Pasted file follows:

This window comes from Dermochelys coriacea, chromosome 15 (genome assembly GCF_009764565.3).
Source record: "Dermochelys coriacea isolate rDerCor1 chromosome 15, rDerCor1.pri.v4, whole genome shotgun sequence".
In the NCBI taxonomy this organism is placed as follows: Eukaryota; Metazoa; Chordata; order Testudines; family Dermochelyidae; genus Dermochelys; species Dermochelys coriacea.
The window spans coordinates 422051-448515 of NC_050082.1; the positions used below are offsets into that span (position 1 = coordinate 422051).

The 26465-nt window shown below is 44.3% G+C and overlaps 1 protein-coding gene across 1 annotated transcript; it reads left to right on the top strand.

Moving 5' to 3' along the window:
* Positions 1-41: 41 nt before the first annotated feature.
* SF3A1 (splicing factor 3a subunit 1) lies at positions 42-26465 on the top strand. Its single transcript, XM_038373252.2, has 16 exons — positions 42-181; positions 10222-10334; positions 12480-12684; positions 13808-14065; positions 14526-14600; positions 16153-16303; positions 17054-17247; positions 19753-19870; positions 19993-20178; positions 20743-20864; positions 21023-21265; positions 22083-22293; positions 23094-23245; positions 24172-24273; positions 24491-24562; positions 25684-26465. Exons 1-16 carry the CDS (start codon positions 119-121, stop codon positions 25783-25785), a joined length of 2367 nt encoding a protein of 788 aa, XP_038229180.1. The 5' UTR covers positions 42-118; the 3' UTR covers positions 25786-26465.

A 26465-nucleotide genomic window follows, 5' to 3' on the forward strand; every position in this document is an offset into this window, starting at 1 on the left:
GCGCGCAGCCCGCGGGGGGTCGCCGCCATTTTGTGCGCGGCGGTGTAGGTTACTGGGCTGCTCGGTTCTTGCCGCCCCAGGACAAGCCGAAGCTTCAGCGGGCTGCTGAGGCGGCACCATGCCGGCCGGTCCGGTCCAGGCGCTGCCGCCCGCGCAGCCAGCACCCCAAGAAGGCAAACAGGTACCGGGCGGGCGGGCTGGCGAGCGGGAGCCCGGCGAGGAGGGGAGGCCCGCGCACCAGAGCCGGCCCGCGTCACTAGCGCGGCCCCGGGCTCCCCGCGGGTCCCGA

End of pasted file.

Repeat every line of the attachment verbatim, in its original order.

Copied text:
This window comes from Dermochelys coriacea, chromosome 15 (genome assembly GCF_009764565.3).
Source record: "Dermochelys coriacea isolate rDerCor1 chromosome 15, rDerCor1.pri.v4, whole genome shotgun sequence".
In the NCBI taxonomy this organism is placed as follows: Eukaryota; Metazoa; Chordata; order Testudines; family Dermochelyidae; genus Dermochelys; species Dermochelys coriacea.
The window spans coordinates 422051-448515 of NC_050082.1; the positions used below are offsets into that span (position 1 = coordinate 422051).

The 26465-nt window shown below is 44.3% G+C and overlaps 1 protein-coding gene across 1 annotated transcript; it reads left to right on the top strand.

Moving 5' to 3' along the window:
* Positions 1-41: 41 nt before the first annotated feature.
* SF3A1 (splicing factor 3a subunit 1) lies at positions 42-26465 on the top strand. Its single transcript, XM_038373252.2, has 16 exons — positions 42-181; positions 10222-10334; positions 12480-12684; positions 13808-14065; positions 14526-14600; positions 16153-16303; positions 17054-17247; positions 19753-19870; positions 19993-20178; positions 20743-20864; positions 21023-21265; positions 22083-22293; positions 23094-23245; positions 24172-24273; positions 24491-24562; positions 25684-26465. Exons 1-16 carry the CDS (start codon positions 119-121, stop codon positions 25783-25785), a joined length of 2367 nt encoding a protein of 788 aa, XP_038229180.1. The 5' UTR covers positions 42-118; the 3' UTR covers positions 25786-26465.

A 26465-nucleotide genomic window follows, 5' to 3' on the forward strand; every position in this document is an offset into this window, starting at 1 on the left:
GCGCGCAGCCCGCGGGGGGTCGCCGCCATTTTGTGCGCGGCGGTGTAGGTTACTGGGCTGCTCGGTTCTTGCCGCCCCAGGACAAGCCGAAGCTTCAGCGGGCTGCTGAGGCGGCACCATGCCGGCCGGTCCGGTCCAGGCGCTGCCGCCCGCGCAGCCAGCACCCCAAGAAGGCAAACAGGTACCGGGCGGGCGGGCTGGCGAGCGGGAGCCCGGCGAGGAGGGGAGGCCCGCGCACCAGAGCCGGCCCGCGTCACTAGCGCGGCCCCGGGCTCCCCGCGGGTCCCGA